The Alternative To The Ocarina – Final Fantasy 7 Review

(First published on Gamepad Magazine, November 18th 2010)


Spoilers - meteors may or may not turn up in the story at some point
Spoilers – meteors may or may not turn up in the story at some point

I bet that a few of you have looked at the game in question for this review and thought “Oh for gods sake, another FF7 review???”. Indeed this is the case. I will make it clear at this point; I am a massive Final Fantasy fan, and 7 is without doubt one of my favourites. Oddly enough, it was the first RPG I ever played (having previously avoided them for no apparent reason), and I credit it with launching my love of RPG’s. Hopefully the review below will convey why this is the case.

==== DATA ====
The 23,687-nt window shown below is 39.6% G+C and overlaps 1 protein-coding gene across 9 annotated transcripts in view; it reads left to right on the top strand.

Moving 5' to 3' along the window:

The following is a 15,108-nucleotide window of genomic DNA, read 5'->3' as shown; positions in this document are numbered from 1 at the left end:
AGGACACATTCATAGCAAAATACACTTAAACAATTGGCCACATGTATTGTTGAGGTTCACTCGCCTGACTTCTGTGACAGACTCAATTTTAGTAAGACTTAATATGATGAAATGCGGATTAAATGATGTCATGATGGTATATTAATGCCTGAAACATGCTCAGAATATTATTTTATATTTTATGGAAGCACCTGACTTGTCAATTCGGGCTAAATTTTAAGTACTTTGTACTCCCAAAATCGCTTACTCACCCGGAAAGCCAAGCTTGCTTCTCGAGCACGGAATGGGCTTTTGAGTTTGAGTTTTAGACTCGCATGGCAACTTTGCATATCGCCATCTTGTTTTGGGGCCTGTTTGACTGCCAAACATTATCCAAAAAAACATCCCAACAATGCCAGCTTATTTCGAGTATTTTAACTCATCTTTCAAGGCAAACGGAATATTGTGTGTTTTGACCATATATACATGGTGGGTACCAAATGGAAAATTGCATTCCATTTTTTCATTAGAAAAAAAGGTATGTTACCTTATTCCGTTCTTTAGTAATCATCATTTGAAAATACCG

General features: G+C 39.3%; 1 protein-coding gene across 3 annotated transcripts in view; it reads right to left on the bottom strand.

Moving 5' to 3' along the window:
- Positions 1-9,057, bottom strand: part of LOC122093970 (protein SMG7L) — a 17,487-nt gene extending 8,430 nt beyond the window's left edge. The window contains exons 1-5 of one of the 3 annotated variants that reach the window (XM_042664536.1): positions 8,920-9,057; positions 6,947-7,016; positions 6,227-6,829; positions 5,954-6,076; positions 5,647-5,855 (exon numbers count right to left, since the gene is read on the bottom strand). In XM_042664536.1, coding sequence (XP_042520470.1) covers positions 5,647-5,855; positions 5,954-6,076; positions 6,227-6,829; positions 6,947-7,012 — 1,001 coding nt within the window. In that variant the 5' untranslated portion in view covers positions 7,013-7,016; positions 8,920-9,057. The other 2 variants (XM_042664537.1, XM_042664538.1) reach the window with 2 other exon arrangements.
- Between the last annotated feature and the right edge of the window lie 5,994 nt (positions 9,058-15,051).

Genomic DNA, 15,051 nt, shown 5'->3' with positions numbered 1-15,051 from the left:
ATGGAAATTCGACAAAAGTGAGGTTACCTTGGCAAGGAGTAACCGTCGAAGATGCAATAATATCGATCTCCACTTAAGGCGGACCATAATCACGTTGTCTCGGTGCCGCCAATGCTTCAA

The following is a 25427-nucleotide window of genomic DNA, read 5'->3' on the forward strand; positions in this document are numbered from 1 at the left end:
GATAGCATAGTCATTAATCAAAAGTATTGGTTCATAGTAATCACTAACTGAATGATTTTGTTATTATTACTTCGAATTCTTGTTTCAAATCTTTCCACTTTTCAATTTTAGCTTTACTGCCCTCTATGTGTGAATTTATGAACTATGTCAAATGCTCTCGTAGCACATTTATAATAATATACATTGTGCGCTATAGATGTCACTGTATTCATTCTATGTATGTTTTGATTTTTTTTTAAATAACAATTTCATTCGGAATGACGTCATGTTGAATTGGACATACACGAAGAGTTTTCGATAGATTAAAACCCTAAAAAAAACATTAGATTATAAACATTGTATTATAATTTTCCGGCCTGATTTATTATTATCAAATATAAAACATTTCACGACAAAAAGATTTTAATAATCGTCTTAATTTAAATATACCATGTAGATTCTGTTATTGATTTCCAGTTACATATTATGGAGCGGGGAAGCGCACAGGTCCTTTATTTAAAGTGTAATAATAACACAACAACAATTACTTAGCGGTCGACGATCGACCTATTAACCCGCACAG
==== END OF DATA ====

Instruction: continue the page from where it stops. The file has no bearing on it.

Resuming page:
In my humble opinion, Final Fantasy 7 has one of the best plots of any RPG. What starts out as a small bunch of eco-terrorists blowing up reactors in the city of Midgar turns into an epic tale of deception and revenge as we follow the spiky haired protagonist Cloud in his pursuit of his old ally turned enemy Sephiroth (cue screaming fangirls). Along the way you will tackle an evil corporation, become a full time breeder of giant running chickens, fight huge and powerful monsters, and have some time to fit some snowboarding in. Epic indeed.